The Oriental was launched in 1849 from the yards of Jacob Bell. She cost $75,000. In the same year Great Britain finally repealed her famous Navigation Laws, the first of which had been passed in 1651 by the Parliament of Cromwell, and then confirmed by Charles II after the Restoration. The Cromwellian Act was an adroit political maneuver calculated to disguise efforts toward war with Holland and to check the increasing power of the Dutch at that time the greatest commercial carriers on the seas. The Act had its desired effect. Holland was crushed in the ensuing wars, and the bulk of the world's carrying trade particularly that of the rich markets in the Far East was thrown into ships of British register. The monopoly thus created was far too pleasant to lose, and, from time to time, the early law was amended and added to rather than repealed a fact which became increasingly irksome to young America. Absurdities followed the War of Independence with the United States passing similar laws and both nations participating in the rather silly traffic of sending ships in ballast to the other country to bring home produce. This condition persisted until the vessels of the United States were placed upon the footing of the "most favored nation"; but up to 1849 the barrier built up by the Navigation Laws was, except in certain instances, almost impregnable. No merchandise could be imported into England save in British vessels (British registered, British navigated, and three-quarters British manned) with the exception of a few items which were permitted entry in ships belonging to the country producing the goods.
The Oriental sailed from New York on September 14, 1849, Captain Nathaniel Brown Palmer in command, and, reaching Hongkong on January 1, 1850 109 days out picked up a cargo of tea. Eighty-one days later she was in New York again, and, though the passage did not compare with Waterman's miraculous 1848 run in the Sea Witch, it was an excellent one for a cautious captain of fifty, who was thinking of giving up his command. This passage in the Oriental was, in fact, Captain Nat's good-by to sail if not to the sea, though he himself considered it so. Shortly afterward, he took the steamship United States to Bremen for disposal, but the escorting of a "tea-kettle" across the Atlantic was to him scarcely comparable with the ineffable thrill of sail. The United States was a matter of routine, of duty; his passage in the Oriental would be remembered as the beautiful climax to a brilliant career.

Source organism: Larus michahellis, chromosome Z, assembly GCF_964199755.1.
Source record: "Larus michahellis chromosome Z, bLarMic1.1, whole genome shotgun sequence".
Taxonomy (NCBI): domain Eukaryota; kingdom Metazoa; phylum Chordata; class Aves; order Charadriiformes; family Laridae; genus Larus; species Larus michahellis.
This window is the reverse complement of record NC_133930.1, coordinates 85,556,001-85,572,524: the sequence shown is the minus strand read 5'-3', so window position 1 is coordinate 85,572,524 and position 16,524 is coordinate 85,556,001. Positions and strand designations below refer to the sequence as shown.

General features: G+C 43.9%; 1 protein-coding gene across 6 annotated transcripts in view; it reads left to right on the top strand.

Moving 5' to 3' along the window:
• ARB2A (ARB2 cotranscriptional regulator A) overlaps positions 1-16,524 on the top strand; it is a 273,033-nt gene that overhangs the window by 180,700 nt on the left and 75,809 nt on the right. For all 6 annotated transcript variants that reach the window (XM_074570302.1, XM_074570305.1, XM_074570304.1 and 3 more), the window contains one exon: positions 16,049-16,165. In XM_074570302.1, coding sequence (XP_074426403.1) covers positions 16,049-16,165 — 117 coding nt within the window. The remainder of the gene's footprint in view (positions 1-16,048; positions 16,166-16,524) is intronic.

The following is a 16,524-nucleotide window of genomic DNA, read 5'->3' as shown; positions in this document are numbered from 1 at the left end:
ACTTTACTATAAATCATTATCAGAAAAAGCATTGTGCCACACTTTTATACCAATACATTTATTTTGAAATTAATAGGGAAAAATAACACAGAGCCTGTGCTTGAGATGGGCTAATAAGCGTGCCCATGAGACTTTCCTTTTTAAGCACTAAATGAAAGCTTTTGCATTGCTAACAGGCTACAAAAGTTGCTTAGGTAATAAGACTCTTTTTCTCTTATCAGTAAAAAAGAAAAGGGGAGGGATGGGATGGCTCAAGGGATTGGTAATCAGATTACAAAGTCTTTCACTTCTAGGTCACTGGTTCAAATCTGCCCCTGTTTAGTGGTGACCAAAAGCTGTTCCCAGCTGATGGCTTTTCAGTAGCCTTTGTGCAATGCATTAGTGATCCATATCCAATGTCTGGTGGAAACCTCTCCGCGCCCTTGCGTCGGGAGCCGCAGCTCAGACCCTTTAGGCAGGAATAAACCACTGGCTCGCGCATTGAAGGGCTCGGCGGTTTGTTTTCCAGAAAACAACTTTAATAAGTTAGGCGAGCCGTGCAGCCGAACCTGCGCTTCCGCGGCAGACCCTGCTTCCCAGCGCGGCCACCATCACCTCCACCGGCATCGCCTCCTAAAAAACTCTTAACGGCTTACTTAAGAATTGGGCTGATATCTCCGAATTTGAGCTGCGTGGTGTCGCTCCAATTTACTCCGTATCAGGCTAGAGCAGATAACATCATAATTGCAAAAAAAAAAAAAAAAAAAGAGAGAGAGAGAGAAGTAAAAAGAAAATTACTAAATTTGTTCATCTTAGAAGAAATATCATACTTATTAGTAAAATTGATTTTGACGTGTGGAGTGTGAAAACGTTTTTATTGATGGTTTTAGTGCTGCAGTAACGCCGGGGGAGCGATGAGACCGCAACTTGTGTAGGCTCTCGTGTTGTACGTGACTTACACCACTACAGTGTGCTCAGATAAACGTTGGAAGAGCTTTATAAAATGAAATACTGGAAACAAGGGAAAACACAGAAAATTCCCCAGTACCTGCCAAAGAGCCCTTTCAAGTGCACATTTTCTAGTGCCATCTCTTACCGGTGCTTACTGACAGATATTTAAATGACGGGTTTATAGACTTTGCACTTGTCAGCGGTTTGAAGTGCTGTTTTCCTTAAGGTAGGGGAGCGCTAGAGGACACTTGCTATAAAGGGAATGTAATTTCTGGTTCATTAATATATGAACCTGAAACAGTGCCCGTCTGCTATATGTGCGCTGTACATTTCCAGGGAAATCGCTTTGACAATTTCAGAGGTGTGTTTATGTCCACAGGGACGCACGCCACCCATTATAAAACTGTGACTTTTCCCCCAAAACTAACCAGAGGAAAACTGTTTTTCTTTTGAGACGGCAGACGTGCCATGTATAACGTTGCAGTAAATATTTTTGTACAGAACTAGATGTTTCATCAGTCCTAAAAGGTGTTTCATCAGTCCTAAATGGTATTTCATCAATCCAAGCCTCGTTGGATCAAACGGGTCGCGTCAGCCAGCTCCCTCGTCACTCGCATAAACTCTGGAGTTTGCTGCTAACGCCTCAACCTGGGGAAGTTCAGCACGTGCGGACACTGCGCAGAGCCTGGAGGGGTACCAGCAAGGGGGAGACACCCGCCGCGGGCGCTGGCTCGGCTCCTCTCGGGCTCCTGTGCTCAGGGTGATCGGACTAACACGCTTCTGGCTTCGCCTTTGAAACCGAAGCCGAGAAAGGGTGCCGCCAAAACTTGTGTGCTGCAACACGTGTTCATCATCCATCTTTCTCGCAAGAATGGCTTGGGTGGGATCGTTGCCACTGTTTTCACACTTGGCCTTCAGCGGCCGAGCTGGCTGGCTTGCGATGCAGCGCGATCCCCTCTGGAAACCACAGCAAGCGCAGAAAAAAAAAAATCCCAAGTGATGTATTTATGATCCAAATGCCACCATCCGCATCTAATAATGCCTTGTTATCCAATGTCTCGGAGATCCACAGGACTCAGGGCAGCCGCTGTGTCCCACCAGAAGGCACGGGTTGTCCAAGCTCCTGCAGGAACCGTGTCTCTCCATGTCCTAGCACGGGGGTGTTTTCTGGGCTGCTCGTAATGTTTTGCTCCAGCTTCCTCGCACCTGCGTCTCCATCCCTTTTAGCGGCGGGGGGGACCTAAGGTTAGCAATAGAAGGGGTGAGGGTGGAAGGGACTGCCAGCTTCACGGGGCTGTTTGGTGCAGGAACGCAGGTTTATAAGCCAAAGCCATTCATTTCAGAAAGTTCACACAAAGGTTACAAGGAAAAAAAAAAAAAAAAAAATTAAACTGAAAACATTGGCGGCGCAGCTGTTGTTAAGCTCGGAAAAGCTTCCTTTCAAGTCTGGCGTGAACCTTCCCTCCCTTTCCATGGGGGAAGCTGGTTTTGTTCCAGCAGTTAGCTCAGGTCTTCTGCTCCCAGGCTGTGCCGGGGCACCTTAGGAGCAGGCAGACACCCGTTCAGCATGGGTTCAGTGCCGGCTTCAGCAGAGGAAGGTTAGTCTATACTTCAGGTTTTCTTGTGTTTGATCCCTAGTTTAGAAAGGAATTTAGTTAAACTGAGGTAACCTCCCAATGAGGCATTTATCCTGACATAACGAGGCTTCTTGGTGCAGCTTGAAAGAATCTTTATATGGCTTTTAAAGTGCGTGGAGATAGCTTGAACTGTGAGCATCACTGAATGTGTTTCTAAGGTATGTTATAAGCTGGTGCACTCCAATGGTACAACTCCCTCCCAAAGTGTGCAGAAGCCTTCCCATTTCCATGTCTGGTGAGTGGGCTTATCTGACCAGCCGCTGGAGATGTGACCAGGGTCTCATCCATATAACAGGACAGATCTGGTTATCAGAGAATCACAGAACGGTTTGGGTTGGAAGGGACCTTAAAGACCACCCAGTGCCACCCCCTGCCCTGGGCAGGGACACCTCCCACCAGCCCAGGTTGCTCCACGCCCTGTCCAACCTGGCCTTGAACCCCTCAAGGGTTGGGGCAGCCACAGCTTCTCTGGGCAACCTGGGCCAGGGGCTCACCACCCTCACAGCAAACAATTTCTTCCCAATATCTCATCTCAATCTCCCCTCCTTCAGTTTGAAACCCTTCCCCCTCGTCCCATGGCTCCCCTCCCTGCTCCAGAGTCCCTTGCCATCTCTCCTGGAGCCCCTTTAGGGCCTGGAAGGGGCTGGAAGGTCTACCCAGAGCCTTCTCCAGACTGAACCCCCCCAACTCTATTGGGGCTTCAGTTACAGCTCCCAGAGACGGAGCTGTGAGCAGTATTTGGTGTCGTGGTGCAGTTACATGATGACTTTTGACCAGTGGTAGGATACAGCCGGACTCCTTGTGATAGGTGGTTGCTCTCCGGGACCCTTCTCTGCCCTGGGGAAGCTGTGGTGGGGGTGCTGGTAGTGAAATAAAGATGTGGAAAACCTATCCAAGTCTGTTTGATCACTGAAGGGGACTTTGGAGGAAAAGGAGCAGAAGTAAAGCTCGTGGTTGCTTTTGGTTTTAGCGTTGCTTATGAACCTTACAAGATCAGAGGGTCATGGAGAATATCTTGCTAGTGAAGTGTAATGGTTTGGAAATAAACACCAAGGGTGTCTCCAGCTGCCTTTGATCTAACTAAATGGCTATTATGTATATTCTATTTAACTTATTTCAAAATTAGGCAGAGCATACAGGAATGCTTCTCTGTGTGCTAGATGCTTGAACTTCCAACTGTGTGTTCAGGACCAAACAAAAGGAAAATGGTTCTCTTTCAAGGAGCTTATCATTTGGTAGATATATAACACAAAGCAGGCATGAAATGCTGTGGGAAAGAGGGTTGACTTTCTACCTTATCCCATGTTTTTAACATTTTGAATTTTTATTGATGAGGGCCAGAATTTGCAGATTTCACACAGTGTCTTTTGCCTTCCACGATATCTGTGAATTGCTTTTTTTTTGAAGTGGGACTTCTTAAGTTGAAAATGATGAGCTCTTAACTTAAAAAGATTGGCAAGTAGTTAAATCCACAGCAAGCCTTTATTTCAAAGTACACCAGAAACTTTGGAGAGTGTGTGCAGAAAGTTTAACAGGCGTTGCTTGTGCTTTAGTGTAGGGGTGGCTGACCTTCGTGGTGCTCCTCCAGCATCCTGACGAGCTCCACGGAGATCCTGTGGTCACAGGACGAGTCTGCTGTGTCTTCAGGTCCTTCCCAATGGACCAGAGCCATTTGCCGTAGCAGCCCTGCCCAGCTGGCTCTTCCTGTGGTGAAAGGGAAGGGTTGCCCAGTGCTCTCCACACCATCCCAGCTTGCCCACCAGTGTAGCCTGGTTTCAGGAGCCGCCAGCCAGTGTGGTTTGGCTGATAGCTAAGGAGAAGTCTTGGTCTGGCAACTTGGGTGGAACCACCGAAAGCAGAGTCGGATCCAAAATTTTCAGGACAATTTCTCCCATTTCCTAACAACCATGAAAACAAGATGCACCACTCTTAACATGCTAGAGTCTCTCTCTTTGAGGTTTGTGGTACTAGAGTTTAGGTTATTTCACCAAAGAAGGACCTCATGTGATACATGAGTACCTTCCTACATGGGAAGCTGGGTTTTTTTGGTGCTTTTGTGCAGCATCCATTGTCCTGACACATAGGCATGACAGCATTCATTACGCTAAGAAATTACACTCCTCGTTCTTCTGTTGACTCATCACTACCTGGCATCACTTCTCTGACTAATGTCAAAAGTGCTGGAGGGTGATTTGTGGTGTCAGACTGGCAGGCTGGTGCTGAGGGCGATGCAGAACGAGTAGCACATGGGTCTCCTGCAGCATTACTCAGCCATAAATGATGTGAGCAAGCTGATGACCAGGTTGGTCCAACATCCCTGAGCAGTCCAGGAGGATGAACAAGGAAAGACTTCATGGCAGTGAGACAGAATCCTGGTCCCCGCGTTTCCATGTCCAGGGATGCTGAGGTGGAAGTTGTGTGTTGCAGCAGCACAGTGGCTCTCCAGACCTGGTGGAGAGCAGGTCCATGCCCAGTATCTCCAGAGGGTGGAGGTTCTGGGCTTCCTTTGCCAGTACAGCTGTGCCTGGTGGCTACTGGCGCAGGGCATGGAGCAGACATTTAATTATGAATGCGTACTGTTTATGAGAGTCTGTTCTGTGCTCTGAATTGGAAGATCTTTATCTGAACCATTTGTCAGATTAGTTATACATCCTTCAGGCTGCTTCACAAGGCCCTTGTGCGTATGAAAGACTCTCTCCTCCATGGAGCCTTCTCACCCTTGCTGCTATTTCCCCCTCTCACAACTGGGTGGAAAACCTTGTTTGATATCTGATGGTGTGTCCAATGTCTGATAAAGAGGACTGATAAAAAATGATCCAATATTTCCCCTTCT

Nathaniel's brother, Theodore, next assumed command of the Oriental, and, taking her out of New York on May 19, 1850, ran her down to the Equator in 25 days. Twenty days later she was off the Cape of Good Hope, and sixteen days after that she was racing past Java Head, arriving in Hongkong on August 8 81 days from New York. This passage established the all-time sailing record for the outward run from New York to China, as the Sea Witch had, in the previous year, established the all-time sailing record for the homeward run.
February 21, 1855, Daily Alta California, San Francisco
Port San Francisco, Feb. 21, 1855
February 20: Clipper shipPampero, Coggins, New York, 125 days from New York. Mdse to D. L. Ross & Co. Memoranda: Was off Cape Horn in fine weather. Was 94 days to the line, on the Pacific. Crossed the Equator Jan. 19th, lon 112 40. Has been 32 days north of the line. Feb. 10th, was in company with clipper shipSweepstakes, from New York for this port; 15th, experienced a heavy gale from the N W, stove hatch bulwarks, and supposed to have damaged part of the cargo.